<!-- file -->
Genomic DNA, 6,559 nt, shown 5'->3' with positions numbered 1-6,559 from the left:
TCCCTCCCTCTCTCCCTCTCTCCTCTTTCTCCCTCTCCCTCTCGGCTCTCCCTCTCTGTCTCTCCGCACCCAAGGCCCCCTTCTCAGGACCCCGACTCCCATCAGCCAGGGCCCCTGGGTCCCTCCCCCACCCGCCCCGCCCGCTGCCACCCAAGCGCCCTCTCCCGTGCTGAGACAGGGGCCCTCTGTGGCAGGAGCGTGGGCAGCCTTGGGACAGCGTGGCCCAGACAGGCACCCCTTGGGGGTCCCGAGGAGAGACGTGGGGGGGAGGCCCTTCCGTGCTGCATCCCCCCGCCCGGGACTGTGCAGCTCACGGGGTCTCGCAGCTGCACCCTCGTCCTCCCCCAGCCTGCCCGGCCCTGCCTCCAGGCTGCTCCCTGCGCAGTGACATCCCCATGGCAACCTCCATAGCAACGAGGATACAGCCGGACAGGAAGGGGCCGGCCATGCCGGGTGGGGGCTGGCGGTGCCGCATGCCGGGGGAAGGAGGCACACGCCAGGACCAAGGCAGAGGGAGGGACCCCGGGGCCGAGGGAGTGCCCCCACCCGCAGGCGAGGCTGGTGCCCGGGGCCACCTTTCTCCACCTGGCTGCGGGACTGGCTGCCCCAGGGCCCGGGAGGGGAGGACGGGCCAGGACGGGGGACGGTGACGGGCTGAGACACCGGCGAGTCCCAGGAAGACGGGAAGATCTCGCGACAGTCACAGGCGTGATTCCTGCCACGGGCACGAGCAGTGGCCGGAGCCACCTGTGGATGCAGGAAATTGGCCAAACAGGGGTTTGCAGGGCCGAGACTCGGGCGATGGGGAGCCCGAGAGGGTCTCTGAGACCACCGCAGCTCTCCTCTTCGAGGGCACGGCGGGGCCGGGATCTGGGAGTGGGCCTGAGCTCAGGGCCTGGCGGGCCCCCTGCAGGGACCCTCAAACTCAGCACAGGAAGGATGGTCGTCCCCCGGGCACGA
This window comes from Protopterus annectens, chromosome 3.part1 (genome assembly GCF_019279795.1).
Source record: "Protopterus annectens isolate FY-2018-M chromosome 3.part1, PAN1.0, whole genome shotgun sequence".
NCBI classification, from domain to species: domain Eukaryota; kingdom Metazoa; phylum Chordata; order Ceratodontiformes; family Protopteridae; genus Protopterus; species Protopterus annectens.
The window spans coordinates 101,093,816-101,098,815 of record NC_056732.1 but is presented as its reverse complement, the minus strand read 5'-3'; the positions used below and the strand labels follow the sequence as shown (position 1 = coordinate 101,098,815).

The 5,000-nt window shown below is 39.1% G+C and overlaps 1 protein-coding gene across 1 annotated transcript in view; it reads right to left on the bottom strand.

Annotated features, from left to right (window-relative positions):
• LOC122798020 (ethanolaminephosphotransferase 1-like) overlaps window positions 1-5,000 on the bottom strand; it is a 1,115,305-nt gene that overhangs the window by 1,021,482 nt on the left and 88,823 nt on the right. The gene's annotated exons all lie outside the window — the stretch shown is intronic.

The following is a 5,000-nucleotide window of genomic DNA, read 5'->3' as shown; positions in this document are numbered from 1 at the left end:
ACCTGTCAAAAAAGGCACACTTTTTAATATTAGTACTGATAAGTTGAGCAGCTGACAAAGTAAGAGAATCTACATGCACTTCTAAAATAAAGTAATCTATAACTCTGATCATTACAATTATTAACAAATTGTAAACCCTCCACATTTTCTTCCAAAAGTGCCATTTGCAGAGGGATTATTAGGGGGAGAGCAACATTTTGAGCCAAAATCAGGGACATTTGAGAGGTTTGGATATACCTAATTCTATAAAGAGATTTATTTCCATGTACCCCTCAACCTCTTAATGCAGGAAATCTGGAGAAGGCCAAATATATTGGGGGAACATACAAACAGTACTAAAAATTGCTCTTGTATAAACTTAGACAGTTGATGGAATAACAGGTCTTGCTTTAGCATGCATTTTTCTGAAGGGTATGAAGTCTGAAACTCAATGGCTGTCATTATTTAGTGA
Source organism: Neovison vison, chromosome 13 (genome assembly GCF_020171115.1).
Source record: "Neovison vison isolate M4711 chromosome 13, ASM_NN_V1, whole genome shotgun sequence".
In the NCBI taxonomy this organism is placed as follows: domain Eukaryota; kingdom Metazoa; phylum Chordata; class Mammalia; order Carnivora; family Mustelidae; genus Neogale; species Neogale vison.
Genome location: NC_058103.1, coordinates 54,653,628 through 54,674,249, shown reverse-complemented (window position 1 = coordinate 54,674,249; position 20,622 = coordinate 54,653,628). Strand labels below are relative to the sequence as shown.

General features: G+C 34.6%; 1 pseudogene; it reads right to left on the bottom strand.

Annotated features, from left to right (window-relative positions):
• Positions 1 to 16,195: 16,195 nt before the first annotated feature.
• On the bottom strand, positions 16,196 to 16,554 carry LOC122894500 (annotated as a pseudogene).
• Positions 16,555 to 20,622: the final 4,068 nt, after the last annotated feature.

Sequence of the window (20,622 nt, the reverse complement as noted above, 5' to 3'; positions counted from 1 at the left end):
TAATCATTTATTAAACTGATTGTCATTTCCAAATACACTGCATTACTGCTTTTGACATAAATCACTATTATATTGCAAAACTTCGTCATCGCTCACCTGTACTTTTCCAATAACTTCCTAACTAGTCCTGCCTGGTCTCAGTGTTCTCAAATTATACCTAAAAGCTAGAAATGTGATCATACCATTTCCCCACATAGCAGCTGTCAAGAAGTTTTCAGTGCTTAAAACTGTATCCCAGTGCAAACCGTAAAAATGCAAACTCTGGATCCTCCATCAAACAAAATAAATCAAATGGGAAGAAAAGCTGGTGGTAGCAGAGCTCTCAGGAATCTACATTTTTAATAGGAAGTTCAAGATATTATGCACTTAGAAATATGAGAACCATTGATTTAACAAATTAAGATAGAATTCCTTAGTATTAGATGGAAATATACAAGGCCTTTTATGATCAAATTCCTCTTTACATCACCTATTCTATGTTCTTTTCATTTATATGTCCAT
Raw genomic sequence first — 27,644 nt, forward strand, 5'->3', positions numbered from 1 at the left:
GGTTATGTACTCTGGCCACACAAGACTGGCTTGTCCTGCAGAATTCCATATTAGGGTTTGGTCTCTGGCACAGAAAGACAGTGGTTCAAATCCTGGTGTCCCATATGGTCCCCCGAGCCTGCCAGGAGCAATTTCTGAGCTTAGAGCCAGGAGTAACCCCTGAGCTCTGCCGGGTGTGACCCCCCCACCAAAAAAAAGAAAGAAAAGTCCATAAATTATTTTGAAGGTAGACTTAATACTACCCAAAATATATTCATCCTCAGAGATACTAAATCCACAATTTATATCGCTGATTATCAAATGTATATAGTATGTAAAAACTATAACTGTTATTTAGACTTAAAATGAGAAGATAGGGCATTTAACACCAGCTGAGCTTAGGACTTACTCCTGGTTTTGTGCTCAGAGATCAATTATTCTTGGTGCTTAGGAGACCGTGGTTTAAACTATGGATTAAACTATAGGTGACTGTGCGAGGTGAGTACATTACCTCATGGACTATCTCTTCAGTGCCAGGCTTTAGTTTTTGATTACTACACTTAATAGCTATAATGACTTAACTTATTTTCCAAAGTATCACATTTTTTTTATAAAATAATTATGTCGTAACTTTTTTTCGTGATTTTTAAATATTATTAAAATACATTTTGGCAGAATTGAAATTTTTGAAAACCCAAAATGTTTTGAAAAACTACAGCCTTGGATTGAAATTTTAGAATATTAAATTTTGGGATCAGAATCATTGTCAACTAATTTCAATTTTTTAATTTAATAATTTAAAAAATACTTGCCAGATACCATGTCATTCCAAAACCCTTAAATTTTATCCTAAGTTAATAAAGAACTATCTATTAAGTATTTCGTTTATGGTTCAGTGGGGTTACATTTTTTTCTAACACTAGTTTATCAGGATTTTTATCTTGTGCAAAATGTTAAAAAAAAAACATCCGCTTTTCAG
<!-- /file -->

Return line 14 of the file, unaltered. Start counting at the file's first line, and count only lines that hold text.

In the NCBI taxonomy this organism is placed as follows: domain Eukaryota; kingdom Metazoa; phylum Chordata; class Mammalia; order Carnivora; family Mustelidae; genus Neogale; species Neogale vison.